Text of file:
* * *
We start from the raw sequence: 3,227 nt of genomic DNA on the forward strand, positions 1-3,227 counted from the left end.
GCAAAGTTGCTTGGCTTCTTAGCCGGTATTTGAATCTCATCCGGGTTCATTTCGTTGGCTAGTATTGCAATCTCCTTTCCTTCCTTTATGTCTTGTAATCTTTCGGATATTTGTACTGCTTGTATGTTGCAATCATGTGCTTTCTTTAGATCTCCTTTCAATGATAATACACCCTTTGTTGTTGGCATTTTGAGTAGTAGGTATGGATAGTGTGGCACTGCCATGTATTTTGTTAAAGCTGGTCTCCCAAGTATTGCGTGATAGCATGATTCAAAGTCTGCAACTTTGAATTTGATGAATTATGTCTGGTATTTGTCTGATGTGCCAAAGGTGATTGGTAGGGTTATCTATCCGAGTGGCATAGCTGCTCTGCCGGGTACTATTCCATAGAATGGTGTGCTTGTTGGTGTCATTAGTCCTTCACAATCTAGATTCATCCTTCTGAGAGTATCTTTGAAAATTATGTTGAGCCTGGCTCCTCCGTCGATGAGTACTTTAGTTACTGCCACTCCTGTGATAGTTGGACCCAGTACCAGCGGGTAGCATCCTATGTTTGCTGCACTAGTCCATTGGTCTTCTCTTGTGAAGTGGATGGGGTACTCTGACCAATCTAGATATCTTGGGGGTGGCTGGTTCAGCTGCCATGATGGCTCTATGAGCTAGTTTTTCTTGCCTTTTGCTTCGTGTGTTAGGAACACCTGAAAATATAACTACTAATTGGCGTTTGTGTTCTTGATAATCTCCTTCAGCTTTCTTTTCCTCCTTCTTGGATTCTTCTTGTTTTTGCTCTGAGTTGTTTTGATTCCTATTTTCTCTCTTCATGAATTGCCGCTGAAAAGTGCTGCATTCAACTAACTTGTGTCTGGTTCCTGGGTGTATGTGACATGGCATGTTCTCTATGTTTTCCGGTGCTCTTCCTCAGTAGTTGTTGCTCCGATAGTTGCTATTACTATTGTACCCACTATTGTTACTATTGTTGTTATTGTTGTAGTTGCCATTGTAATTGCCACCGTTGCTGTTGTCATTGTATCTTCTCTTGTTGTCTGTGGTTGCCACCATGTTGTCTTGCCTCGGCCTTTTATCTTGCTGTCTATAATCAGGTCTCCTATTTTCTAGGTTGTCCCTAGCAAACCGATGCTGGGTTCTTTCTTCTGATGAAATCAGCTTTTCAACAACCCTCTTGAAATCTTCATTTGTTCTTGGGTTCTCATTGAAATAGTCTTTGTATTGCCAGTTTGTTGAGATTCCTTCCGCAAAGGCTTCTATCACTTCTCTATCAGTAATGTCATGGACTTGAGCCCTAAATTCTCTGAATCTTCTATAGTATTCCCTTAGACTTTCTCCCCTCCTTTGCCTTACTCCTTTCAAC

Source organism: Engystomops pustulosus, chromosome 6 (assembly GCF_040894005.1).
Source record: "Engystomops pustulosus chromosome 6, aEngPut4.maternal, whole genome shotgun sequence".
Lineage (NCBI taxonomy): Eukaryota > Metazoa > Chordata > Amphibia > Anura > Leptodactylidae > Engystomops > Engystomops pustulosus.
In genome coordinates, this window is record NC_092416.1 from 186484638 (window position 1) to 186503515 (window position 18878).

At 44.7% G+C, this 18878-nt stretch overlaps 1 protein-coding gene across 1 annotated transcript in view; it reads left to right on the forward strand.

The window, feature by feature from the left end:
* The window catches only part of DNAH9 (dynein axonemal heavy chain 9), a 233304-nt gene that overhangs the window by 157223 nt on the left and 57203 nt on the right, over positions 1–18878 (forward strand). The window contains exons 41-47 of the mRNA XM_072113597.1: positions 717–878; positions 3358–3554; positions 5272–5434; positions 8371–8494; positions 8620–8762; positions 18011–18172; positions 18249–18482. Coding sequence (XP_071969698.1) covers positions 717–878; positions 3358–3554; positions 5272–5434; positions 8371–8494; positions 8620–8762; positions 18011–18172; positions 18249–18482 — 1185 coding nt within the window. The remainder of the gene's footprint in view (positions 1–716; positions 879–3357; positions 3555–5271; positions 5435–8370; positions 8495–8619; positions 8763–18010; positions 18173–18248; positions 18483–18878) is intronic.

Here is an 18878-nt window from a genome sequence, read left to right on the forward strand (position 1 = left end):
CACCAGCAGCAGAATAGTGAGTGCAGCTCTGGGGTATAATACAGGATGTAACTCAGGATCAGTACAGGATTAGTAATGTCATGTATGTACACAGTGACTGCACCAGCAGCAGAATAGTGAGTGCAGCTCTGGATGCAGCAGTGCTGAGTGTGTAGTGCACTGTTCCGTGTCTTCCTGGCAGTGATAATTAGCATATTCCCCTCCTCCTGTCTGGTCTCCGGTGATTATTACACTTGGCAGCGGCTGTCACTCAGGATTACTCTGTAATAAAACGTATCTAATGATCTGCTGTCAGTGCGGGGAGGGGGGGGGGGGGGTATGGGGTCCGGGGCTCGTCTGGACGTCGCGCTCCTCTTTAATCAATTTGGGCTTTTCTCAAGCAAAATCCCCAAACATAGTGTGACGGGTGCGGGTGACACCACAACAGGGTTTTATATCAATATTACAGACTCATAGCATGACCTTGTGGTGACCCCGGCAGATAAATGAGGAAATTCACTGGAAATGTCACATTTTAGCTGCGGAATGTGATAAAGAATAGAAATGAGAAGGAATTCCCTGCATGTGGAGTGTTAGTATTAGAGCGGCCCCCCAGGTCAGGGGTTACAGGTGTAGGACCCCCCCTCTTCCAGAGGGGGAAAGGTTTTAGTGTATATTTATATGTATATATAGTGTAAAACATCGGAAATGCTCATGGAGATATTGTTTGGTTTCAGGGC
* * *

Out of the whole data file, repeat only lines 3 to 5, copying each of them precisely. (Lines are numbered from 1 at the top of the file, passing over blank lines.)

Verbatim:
Source organism: Engystomops pustulosus, chromosome 6 (assembly GCF_040894005.1).
Source record: "Engystomops pustulosus chromosome 6, aEngPut4.maternal, whole genome shotgun sequence".
Lineage (NCBI taxonomy): Eukaryota > Metazoa > Chordata > Amphibia > Anura > Leptodactylidae > Engystomops > Engystomops pustulosus.